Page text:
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N.D. Lottery marks 10 years with new ticket scanners to shorten waits

Attorney General Wayne Stenehjem demonstrates how to use one of the North Dakota Lottery's new ticket scanners during an event marking the lottery's 10th anniversary on Monday, March 24, 2014, in Bismarck. Photo by Mike Nowatzki / Forum News Service

BISMARCK – When North Dakotans win the lottery, do they spend the money to soup up their tractors with painted-on flames and gold grills? Hire a butler to serve them cheeseburgers? Send their in-laws away on a year-round trip?

Those are just three of the scenarios playfully posed in a new North Dakota Lottery marketing campaign unveiled Monday as officials marked the lottery’s 10th anniversary.

But what may be of more interest to lottery players – and those who have to suffer in line behind them at gas stations and grocery stores – are the new machines that will make it easier for gamblers to check whether their ticket is a winner.

“The one thing that we’ve heard from the retailers in North Dakota and from the customers, whether they buy Powerball tickets or lottery tickets or not … is, ‘We don’t like having to wait in line behind people who are trying to turn in their tickets and determine if they’ve won,’ ” said Attorney General Wayne Stenehjem, whose office oversees the state lottery.

Ryan Koppy, the lottery’s sales and marketing manager, said the 425 self-service ticket checkers that were distributed to retailers across the state in February and March will make it easy for players with multiple tickets to scan them electronically away from the counter.

“It makes it a lot easier to go up to the front and then hand in just the winners that they have. It makes it a lot less congestion at the counter,” he said.

Gamblers have won more than $79 million in prizes through the North Dakota Lottery since the first Powerball ticket was sold March 25, 2004. Ticket sales have totaled $215 million.

North Dakota voters approved a constitutional amendment in 2002 enabling the state to participate in multistate lottery games, and the state Legislature approved the state lottery in 2003.

The lottery currently offers five games, though Director Randy Miller said he hopes to roll out a new game in the near future.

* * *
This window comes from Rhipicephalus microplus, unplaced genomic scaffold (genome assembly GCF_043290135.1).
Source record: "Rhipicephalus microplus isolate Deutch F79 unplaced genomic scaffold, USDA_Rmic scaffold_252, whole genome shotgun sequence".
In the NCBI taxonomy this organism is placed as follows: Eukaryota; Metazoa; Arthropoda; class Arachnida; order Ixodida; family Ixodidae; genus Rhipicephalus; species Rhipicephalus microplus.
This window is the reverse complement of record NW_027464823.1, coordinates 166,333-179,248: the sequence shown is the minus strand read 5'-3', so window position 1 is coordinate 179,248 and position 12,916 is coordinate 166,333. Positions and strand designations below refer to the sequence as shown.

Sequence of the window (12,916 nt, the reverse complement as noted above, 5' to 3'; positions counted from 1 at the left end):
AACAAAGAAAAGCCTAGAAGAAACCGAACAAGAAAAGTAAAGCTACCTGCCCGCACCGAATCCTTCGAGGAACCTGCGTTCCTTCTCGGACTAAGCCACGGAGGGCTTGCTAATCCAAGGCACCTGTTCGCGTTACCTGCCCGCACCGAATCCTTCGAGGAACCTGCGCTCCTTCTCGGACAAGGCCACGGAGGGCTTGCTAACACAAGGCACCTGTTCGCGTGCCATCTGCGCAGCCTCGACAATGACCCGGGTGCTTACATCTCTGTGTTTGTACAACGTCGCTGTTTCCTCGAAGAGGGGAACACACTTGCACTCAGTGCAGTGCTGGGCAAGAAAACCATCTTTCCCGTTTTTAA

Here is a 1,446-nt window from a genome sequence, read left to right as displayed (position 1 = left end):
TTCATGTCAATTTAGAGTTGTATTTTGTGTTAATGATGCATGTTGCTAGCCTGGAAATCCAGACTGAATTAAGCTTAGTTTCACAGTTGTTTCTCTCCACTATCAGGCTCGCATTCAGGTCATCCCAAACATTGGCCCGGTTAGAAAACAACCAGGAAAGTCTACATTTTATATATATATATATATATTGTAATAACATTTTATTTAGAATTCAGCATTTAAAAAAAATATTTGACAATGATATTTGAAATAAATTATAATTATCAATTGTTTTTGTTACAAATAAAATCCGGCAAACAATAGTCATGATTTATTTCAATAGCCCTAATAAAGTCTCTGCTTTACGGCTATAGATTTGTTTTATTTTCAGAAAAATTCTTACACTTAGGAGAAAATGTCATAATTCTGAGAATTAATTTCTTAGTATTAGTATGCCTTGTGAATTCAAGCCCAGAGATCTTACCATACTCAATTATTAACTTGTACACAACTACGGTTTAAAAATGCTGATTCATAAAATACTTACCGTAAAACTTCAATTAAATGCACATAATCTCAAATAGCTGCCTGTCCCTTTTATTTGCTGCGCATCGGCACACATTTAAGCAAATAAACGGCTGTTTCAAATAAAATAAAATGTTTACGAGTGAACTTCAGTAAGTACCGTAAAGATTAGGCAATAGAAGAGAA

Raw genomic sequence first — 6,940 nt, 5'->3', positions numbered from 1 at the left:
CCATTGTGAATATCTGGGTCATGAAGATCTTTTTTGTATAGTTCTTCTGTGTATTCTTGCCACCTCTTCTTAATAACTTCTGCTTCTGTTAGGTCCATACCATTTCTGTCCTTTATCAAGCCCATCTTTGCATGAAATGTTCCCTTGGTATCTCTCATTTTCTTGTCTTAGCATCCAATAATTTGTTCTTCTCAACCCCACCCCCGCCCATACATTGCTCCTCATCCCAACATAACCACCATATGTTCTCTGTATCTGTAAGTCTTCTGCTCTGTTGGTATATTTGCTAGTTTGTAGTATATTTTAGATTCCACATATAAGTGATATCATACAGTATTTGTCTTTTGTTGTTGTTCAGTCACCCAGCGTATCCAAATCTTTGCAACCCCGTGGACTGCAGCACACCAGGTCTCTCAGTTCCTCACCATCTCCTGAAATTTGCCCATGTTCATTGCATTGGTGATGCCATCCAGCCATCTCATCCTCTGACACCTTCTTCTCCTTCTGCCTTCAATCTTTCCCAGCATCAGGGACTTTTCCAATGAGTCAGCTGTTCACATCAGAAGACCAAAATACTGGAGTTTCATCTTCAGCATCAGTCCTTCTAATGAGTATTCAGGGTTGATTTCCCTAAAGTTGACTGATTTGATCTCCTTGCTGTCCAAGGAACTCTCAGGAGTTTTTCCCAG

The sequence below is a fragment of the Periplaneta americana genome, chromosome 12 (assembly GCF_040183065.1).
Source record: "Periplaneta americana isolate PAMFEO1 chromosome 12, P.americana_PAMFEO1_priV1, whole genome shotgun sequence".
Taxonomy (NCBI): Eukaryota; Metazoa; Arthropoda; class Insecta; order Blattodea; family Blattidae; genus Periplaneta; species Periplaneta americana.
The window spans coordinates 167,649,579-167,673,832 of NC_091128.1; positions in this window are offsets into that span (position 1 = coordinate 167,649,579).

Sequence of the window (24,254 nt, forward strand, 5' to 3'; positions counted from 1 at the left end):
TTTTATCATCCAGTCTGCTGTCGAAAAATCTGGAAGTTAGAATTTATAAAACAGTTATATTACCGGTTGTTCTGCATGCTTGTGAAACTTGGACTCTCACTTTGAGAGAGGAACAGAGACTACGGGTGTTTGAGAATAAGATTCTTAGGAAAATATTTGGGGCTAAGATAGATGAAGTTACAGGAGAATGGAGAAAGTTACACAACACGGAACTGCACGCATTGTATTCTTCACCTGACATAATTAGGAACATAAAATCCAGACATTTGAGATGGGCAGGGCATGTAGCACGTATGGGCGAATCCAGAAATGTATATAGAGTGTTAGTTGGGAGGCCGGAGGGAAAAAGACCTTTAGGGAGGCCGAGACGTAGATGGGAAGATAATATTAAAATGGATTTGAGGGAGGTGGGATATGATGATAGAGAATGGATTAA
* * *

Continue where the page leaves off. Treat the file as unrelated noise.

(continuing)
About 52 cents of every lottery dollar goes to prizes. Through February, winnings amounted to $33.5 million from Powerball, $4.3 million from Mega Millions, $9.3 million from Hot Lotto, $13.3 million from Wild Card 2 and $18.6 million from the 2by2 game.

The highest jackpot to date was a $1.6 million Wild Card 2 winner. Thirty people have matched all five Powerball or Mega Millions numbers to win between $200,000 and $1 million, Stenehjem said.

“We have not yet had a Powerball jackpot, but that is something that I think will come to some lucky winner here in North Dakota,” he said.

The state’s general fund also has cashed in, receiving more than $56 million from the lottery, or about 23 cents of every dollar. In addition, the lottery has transferred $2.5 million to a fund for narcotics task forces across the state and $2 million to a state fund for compulsive gambling prevention and treatment.

Miller said the state’s 2-1-1 hotline for people struggling with gambling addiction receives about 30 calls per month. Stenehjem said gambling addicts generally aren’t buying Powerball tickets because they don’t provide instant gratification.

Along with the new marketing campaign – based on the theme, “When you win, what you do is up to you” – officials also highlighted the lottery’s redesigned logo, faster terminals for retailers and new LCD monitors that automatically update players with promotions and jackpot amounts.

Mike Nowatzki

Mike Nowatzki reports for Forum News Service. He can be reached at (701) 255-5607.